Using the data they provided, we were able to produce a report, the Daily Staffing and Unavailability Look Forward report, which is proving invaluable in saving staffing teams considerable daily administration time and allowing them to quickly act on upcoming staffing challenges.

The report validates data from existing workforce systems, providing a snapshot of staffing shortages today, tomorrow and the following day. Teams are then able to action the gaps identified at speed, accessing their staff float or collaborative bank to fill shortages before shifts begin.

We all know that staffing pressures have long been an issue across the NHS, and with the current uncertainty around mandatory vaccination meaning that staff may be lost or need redeploying, the strain of ensuring that shifts are filled and care is provided at safe levels for both staff and patients has never been felt more.

The Daily Staffing and Unavailablility Look Forward report is available for use across systems and NHS organisations, and is completely bespoke to their needs of the trust or ICS. It can be adjusted to ensure that we understand which wards and staffing groups you would most like to monitor are prioritised within the data, to ensure it has the most impact on planning and recovery.

At a time when the NHS continues to face staffing issues exacerbated by Covid-19 and its ongoing fallout, the report allows systems and workforce leaders to take a step towards getting on top of workforce shortages and accessing fast information to ease the pressure on staff, and allow the focus to remain on providing high quality patient care.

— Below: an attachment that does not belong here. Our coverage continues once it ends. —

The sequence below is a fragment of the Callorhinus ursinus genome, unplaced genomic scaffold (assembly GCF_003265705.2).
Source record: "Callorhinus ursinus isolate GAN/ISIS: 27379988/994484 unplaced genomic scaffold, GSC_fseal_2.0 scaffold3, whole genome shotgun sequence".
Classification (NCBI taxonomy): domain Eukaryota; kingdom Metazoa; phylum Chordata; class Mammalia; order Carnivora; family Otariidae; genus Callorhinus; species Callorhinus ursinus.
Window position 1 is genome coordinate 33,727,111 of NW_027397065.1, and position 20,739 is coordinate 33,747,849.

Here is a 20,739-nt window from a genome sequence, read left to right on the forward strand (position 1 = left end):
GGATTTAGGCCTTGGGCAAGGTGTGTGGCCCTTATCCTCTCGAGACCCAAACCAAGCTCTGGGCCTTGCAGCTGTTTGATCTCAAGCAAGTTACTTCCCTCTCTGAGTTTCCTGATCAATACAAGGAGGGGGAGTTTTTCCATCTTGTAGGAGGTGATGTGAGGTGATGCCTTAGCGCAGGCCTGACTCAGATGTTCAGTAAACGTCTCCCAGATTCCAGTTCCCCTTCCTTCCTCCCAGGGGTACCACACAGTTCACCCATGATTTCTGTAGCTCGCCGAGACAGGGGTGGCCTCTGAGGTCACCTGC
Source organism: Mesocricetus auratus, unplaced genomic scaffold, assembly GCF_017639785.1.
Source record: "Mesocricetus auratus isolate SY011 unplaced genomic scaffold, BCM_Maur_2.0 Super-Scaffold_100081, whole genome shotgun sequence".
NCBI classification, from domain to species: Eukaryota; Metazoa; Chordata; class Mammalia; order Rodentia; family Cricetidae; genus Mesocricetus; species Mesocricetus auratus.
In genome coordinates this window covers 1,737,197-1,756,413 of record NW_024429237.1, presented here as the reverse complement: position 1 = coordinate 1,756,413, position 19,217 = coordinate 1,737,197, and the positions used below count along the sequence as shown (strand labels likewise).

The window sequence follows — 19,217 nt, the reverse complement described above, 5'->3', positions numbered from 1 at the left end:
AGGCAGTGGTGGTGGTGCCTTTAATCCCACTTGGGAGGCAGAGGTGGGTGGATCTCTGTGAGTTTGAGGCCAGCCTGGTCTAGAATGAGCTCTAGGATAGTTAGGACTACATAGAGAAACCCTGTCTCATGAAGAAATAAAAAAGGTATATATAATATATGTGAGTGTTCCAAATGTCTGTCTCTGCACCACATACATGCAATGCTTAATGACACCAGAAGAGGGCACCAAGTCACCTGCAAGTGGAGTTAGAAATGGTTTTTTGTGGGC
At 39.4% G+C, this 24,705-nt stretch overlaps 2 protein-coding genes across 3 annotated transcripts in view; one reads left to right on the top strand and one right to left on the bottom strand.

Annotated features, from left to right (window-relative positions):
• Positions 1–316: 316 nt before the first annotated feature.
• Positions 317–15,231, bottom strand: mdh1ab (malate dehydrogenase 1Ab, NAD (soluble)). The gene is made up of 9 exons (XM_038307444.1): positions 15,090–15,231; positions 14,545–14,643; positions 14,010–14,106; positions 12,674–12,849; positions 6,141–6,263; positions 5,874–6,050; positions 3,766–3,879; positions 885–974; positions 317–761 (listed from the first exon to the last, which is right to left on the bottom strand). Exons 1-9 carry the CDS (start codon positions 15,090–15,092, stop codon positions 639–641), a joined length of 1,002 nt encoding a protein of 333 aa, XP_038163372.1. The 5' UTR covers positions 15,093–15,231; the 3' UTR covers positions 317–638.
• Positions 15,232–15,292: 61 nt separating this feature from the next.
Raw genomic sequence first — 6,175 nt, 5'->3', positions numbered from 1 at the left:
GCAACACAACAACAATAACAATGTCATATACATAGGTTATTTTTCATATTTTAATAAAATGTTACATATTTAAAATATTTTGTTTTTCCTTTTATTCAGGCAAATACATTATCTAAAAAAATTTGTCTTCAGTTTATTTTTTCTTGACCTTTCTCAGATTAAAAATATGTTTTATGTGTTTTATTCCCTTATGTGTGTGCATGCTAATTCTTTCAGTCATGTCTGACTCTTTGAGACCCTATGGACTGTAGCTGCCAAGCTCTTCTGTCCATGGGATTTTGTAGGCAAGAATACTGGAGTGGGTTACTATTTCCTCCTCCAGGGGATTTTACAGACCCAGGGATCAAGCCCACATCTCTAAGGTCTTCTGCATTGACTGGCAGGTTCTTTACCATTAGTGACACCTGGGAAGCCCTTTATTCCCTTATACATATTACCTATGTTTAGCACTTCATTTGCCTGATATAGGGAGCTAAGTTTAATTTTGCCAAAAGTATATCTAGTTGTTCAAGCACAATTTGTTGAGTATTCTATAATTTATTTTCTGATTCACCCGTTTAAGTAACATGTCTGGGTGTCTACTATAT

To view an anonymised version of the Daily Staffing and Unavailability Look Forward report and discuss how it could benefit your organisation or system, please get in touch at

Déjà vu for CHC across systems

Are Continuing Healthcare (CHC) teams feeling a sense of déjà vu? It wouldn’t surprise us, as they face similar pressures to last year’s year-end with 2021’s Covid-19 backlog now replaced by Discharge to Assess (D2A) and all the challenges that it brings?

In Q4 of 2020-21, CHC teams found themselves in a rush to meet funded targets for 3- and 12-month reviews backlogged by the temporary suspension of CHC during the first wave of the global pandemic. As a result, a lot of in-house resource went towards meeting these targets before the 31st March deadline, possibly at the expense of incoming routine reviews. This led to some pretty acute short-term resource issues, with many CCGs and systems turning to external providers, including Liaison Care, to help manage needs and meet expectations.

Jumping forward to this year’s Q4, and the pressures on CHC teams look remarkably similar. Across the NHS, and within individual ICSs, there is a need to rapidly turnover beds to help manage growing waiting lists – again exacerbated by the latest Covid-19 wave – with extra bed capacity needed for both Covid patients and to support higher elective recovery.

To enable the increase in bed spaces, many systems have looked to place some elective procedures with the private sector, as well as utilising collaborative working practices to optimise use of the trusts which have greater capacity within a system. Additionally, trusts have looked to make full use of D2A: sending medically optimised patients out of hospital ahead of completing the usual pre-discharge procedures of establishing care needs, available funding, etc.